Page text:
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C programming assignment (with arrays)

This is a discussion on C programming assignment (with arrays) within the C Programming forums, part of the General Programming Boards category; Originally Posted by COG92 Hm...I am not sure what you are getting at. I keep wanting to go back to ...

  1. #31
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    Quote Originally Posted by COG92 View Post
    Hm...I am not sure what you are getting at. I keep wanting to go back to the even odd thing with your light switch analogy.
    If you know the intial state and count the clicks you can tell if it's on or off...
    That is... if it starts out being off and you click it an even number of times, you know it's off... an odd number of clicks tells you it's on. (This premise is beyond easy to test, unless you don't have lights in your house...)

    Now... how can you apply that to your problem?

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    Quote Originally Posted by CommonTater View Post
    If you know the intial state and count the clicks you can tell if it's on or off...
    That is... if it starts out being off and you click it an even number of times, you know it's off... an odd number of clicks tells you it's on. (This premise is beyond easy to test, unless you don't have lights in your house...)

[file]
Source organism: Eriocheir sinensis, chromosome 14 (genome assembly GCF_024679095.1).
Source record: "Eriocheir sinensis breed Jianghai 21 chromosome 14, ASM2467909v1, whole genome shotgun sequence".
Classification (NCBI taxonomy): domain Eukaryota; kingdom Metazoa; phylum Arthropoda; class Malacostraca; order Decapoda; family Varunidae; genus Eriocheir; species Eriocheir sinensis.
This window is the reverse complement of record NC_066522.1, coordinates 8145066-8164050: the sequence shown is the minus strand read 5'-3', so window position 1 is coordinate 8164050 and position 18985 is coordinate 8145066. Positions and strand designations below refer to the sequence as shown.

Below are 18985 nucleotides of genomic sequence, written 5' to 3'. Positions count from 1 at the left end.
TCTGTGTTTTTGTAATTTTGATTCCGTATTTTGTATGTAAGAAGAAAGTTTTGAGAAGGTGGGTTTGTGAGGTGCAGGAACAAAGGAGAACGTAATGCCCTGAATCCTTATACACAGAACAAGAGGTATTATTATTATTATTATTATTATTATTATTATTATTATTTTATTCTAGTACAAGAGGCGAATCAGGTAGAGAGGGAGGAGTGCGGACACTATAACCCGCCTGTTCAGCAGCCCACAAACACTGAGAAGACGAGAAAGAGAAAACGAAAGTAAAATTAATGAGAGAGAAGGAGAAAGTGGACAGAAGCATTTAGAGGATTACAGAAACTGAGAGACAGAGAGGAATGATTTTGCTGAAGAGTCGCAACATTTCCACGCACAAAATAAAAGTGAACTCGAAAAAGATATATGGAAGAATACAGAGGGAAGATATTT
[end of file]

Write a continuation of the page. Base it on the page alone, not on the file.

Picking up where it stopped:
Now... how can you apply that to your problem?
    Isn't that what I said? I am struggling to see how it is different then my even odd thing. Depending on the number of times the door is changed it will tell you if the door is open or closed. For example, if the door starts off closed, and you change it 4 times, it's open and even. I could have sworn that's what I said either. Unless I am wrong again, which with my current luck I probably am.

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    No you're not wrong... Perhaps I just read over it too quickly.

    So, the question still remains... how can you apply that to your problem?


    What I'm trying to do is to get you to think in smaller "blobs"... the way the computer does...
    No kidding, that really is the programmer's "big trick"... the ability to take huge things and reduce them to itty bitty little steps...